...belief has both more width and more depth among Bespopovtsy than Popovtsy... Among the Bespopovtsy there is a distinct continuum in these two respects from the large Pomortsy branch upward to the small branches of the Stranniki and True Orthodox Christian Wanderers. Among the latter, the old eschatological notions have been maintained with almost undiminished force, and interpretations of dogma have, in increasingly losing authority among believers. It is also indicative of truly ‘religious’ motivations for these acts rather than of a yielding to pressure from religious leaders or to a desire for a ‘beautiful occasion’.”
“...an unbaptised child is at the mercy of Antichrist...”
“...Among the Stranniki and True Orthodox Christian Wanderers there is no strict division between public and private worship and the hours devoted to worship in general are high among both. Thus, among the Siberian Stranniki discovered in the taiga in 1965, the peasant log hut was both a homestead and a church and every hermit both a priest and a worshipper. On ordinary days these sectarians would spend up to ten out of twenty-four hours on prayer services and on holidays, even more. The members of the Alma-Ata group of True Orthodox Christian Wanderers spent virtually all their time on religious matters leaving even the housework mainly to their ‘benefactor’.”
“...Old Believers have always considered fast a necessary means for the attainment of salvation, and fast has been understood widely as a time ‘during which the soul renews itself, is raised or even prepared for its heavenly domicile’. It thus means a lot more than the mere abstinence from food and refers to a total spiritual state. Prayer is an integral part of fasting. Prayer among Old Believers is carried out according to set rules and occupies a great deal of their time. Those who pray regularly spend up to five out of every twenty-four hours in prayer. The World Renouncers prayed up to eight hours per day.
...[Fasting] among the True Orthodox Christian Wanderers in the Alma-Ata group was consistently observed, or probably carried even further than Old Believer faith prescribes. Members lived extremely ascetically, eating fast-type food regularly or often going without any food at all. Extra fasting was also imposed as punishment for transgressions. Information about Old Believers’ attitude toward icons is rarely offered in the literature, and it is not even clear whether all branches venerate icons. One study of the ‘Family’ Old Believers in two villages of the Zabaikal area showed that nearly all houses had icons and eight-ended crosses.”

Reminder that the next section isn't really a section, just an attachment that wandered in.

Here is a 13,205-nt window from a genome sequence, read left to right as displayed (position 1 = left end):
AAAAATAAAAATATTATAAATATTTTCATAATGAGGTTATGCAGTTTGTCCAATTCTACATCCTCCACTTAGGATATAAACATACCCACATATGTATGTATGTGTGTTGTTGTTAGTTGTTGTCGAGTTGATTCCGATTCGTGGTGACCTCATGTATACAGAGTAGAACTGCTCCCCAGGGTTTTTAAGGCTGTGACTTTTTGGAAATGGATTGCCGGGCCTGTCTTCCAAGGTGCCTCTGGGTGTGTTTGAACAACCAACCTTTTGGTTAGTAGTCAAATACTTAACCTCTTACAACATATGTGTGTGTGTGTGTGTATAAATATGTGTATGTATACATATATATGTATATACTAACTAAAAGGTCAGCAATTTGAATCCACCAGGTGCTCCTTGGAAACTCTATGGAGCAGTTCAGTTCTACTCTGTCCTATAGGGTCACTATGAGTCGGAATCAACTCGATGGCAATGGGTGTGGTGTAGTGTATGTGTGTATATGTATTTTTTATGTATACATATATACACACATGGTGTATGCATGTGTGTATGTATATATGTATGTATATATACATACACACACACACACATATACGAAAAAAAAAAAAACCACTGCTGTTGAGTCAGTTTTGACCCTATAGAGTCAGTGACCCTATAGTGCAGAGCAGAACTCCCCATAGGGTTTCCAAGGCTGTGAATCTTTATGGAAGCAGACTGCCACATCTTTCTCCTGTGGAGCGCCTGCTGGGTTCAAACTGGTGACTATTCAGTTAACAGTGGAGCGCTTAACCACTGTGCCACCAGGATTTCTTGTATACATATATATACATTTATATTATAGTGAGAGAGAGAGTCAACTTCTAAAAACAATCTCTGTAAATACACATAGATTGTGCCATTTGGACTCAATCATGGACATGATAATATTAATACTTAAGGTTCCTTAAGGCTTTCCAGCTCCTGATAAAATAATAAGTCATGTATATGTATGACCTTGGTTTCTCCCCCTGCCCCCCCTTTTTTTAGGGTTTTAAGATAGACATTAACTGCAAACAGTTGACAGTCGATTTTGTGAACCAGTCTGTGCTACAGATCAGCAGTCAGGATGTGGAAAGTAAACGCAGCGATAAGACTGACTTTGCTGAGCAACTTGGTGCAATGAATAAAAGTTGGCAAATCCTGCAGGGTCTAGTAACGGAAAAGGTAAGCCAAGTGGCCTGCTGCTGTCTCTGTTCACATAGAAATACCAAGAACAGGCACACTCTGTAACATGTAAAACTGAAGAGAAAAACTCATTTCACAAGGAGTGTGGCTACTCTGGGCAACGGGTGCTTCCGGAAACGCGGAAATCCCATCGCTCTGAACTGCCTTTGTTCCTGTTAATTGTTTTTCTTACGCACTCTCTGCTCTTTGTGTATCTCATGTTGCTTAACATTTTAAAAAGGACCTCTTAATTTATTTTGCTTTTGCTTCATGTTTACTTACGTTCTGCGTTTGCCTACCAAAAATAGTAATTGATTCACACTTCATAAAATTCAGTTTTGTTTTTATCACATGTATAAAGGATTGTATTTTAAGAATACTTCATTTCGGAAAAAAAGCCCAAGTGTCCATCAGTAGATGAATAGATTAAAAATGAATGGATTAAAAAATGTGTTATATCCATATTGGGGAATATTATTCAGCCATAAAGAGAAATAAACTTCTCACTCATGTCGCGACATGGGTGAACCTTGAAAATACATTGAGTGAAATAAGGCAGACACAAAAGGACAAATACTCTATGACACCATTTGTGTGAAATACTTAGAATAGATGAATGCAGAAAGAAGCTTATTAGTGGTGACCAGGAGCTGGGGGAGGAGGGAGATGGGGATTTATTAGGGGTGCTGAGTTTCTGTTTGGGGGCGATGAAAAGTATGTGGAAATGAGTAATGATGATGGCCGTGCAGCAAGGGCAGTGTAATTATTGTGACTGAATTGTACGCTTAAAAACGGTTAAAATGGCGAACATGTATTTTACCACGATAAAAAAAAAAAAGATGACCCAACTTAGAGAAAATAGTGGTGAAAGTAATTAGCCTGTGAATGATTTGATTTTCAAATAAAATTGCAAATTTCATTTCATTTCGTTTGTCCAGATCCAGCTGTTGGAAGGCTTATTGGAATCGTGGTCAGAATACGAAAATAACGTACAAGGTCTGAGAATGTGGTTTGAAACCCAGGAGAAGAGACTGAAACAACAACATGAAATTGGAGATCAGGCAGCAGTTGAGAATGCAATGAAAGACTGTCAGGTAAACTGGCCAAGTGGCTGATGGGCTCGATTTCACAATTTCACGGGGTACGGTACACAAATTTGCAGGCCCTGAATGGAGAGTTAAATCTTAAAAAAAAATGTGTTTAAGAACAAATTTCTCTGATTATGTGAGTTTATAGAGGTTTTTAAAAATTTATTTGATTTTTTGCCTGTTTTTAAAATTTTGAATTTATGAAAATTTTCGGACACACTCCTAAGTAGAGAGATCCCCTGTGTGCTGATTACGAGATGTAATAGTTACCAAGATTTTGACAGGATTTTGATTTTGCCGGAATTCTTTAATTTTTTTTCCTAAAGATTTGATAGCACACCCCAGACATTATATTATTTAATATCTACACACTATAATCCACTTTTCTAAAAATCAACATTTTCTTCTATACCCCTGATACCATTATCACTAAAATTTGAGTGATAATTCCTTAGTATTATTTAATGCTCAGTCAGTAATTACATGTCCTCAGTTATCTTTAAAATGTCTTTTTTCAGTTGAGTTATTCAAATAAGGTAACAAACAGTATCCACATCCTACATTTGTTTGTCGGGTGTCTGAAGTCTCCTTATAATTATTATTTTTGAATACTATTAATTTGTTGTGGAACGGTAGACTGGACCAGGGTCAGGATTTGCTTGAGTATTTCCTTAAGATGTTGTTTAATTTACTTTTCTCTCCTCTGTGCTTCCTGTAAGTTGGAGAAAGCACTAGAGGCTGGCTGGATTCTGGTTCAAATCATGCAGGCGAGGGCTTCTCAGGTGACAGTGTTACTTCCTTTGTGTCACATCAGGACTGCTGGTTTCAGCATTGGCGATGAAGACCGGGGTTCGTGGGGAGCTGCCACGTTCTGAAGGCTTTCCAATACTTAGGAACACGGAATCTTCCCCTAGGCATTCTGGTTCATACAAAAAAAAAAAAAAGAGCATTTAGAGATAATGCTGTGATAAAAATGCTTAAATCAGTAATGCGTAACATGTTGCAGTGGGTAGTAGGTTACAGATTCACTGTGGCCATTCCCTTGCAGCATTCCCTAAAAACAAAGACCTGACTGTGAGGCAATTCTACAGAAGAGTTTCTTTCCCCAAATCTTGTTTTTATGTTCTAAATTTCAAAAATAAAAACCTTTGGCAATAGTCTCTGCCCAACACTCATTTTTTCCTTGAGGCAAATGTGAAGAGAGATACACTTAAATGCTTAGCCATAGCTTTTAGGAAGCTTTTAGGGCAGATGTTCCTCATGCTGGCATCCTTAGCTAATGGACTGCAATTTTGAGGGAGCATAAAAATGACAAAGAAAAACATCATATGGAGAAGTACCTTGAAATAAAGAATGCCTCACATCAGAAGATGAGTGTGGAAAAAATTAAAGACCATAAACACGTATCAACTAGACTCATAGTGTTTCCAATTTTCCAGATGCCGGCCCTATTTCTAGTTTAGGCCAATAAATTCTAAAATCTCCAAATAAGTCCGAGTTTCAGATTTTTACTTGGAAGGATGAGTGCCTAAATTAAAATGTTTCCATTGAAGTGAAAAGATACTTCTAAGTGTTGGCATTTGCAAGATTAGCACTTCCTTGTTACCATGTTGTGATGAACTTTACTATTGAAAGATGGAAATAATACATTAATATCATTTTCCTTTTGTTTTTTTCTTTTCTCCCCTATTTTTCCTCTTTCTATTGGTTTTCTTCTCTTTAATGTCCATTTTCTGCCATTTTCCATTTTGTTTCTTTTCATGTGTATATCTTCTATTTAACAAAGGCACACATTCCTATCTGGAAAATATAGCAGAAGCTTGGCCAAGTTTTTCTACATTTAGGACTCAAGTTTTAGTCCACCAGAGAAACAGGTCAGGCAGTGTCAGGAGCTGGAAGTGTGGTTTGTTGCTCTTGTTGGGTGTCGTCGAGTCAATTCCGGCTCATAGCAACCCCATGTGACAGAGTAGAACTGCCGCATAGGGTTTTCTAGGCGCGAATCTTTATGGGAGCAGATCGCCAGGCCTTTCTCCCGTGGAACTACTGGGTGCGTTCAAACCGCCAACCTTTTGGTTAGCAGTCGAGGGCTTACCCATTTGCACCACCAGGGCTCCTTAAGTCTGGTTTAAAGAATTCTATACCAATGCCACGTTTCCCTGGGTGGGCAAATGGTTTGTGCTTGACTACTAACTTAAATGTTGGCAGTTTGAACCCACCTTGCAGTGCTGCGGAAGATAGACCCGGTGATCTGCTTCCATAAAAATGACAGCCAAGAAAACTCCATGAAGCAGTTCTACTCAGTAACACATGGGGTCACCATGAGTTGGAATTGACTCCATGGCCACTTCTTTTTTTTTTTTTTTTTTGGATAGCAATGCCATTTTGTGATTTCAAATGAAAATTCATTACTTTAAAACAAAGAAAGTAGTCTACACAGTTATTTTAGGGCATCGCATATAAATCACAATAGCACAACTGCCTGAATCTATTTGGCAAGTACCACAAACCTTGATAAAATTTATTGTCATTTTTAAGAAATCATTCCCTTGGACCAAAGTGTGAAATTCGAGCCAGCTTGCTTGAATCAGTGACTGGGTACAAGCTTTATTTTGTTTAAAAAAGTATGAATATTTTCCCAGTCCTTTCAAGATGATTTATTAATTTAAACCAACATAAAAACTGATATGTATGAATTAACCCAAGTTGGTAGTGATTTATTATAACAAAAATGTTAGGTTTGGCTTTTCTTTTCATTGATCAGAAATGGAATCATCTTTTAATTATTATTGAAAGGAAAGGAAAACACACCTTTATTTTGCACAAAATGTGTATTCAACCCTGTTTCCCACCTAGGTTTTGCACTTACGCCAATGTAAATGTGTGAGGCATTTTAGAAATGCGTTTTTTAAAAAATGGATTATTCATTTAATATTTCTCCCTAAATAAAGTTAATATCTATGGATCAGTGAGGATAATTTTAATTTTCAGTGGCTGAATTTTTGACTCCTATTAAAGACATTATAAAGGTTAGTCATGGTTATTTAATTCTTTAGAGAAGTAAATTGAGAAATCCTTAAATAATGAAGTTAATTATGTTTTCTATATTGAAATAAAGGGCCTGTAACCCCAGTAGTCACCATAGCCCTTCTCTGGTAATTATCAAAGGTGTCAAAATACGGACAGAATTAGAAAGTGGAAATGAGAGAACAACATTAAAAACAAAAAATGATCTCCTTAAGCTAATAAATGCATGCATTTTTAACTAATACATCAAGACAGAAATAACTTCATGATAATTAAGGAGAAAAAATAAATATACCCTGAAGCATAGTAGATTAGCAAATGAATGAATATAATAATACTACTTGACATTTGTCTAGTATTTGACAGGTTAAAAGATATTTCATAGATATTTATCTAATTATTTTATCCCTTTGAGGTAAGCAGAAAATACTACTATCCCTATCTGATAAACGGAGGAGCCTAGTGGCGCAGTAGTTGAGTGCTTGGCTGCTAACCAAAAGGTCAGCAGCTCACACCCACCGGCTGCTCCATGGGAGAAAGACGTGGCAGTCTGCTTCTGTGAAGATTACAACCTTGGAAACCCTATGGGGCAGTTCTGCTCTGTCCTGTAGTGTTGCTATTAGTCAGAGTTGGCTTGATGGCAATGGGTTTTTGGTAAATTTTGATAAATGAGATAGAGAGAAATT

“The religious practice of Old Believers is most clearly distinguished from that of adherents of other Christian faiths by the inclusion of ‘avoidance’ ritual. The great courage, spiritual steadfastness and close community of Old Believers developed during the centuries of fierce persecution by state and church fostered in them a sense of being a spiritual elite which must set itself apart from the world where Antichrist rules. To safeguard their exclusivity and to avoid any contamination from contact with the world which would prejudice their chances of salvation they established avoidance ritual. This permeates the everyday life of believers and regulates their relation with heretics and their world. Avoidance ritual flows from the complex of anti-Christological beliefs prominent in Old Believer ideology, especially that of Bespopovtsy.
According to these notions, all those who have not adopted Old belief live in a world ruled by the spirit o Antichrist. The rule of Antichrist began, of course, with the Nikonian reforms in 1666. Not only people are considered spiritually unclean but, by association, all material good, practices and institutions adopted since the rule of Antichrist are also thought to be polluted in this way. Like adherents of many primitive religions, Old Believers therefore have traditionally distinguished between people and life-style which are spiritually pure and those which are unclean, and they have to avoid ritual pollution...